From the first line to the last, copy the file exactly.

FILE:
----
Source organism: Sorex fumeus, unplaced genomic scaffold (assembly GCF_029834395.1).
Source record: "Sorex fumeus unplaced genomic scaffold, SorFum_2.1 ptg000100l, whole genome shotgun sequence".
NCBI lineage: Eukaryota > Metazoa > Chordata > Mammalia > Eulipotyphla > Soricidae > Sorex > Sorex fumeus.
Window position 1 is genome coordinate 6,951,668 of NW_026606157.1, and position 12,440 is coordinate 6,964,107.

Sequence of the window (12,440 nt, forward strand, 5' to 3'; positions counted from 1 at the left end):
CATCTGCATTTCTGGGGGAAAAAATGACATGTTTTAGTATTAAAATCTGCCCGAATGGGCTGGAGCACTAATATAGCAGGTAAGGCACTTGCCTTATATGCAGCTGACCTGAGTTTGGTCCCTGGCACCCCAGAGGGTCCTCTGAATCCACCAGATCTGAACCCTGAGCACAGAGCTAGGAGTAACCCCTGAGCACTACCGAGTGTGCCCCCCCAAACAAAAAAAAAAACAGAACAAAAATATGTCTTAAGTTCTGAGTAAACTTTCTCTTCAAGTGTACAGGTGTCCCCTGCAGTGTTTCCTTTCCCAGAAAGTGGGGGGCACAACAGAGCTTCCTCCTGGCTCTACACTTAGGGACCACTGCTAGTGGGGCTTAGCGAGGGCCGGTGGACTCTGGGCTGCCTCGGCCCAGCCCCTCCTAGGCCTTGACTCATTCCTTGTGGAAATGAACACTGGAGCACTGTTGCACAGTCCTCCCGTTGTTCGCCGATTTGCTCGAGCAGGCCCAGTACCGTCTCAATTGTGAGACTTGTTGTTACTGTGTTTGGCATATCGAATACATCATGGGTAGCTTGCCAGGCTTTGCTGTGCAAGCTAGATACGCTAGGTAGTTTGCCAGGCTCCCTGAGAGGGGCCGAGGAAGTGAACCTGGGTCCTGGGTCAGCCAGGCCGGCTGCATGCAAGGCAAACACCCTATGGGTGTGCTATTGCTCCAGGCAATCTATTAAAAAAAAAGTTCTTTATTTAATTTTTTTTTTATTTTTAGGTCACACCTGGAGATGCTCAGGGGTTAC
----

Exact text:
Source organism: Sorex fumeus, unplaced genomic scaffold (assembly GCF_029834395.1).
Source record: "Sorex fumeus unplaced genomic scaffold, SorFum_2.1 ptg000100l, whole genome shotgun sequence".
NCBI lineage: Eukaryota > Metazoa > Chordata > Mammalia > Eulipotyphla > Soricidae > Sorex > Sorex fumeus.
Window position 1 is genome coordinate 6,951,668 of NW_026606157.1, and position 12,440 is coordinate 6,964,107.

Sequence of the window (12,440 nt, forward strand, 5' to 3'; positions counted from 1 at the left end):
CATCTGCATTTCTGGGGGAAAAAATGACATGTTTTAGTATTAAAATCTGCCCGAATGGGCTGGAGCACTAATATAGCAGGTAAGGCACTTGCCTTATATGCAGCTGACCTGAGTTTGGTCCCTGGCACCCCAGAGGGTCCTCTGAATCCACCAGATCTGAACCCTGAGCACAGAGCTAGGAGTAACCCCTGAGCACTACCGAGTGTGCCCCCCCAAACAAAAAAAAAAACAGAACAAAAATATGTCTTAAGTTCTGAGTAAACTTTCTCTTCAAGTGTACAGGTGTCCCCTGCAGTGTTTCCTTTCCCAGAAAGTGGGGGGCACAACAGAGCTTCCTCCTGGCTCTACACTTAGGGACCACTGCTAGTGGGGCTTAGCGAGGGCCGGTGGACTCTGGGCTGCCTCGGCCCAGCCCCTCCTAGGCCTTGACTCATTCCTTGTGGAAATGAACACTGGAGCACTGTTGCACAGTCCTCCCGTTGTTCGCCGATTTGCTCGAGCAGGCCCAGTACCGTCTCAATTGTGAGACTTGTTGTTACTGTGTTTGGCATATCGAATACATCATGGGTAGCTTGCCAGGCTTTGCTGTGCAAGCTAGATACGCTAGGTAGTTTGCCAGGCTCCCTGAGAGGGGCCGAGGAAGTGAACCTGGGTCCTGGGTCAGCCAGGCCGGCTGCATGCAAGGCAAACACCCTATGGGTGTGCTATTGCTCCAGGCAATCTATTAAAAAAAAAGTTCTTTATTTAATTTTTTTTTTATTTTTAGGTCACACCTGGAGATGCTCAGGGGTTAC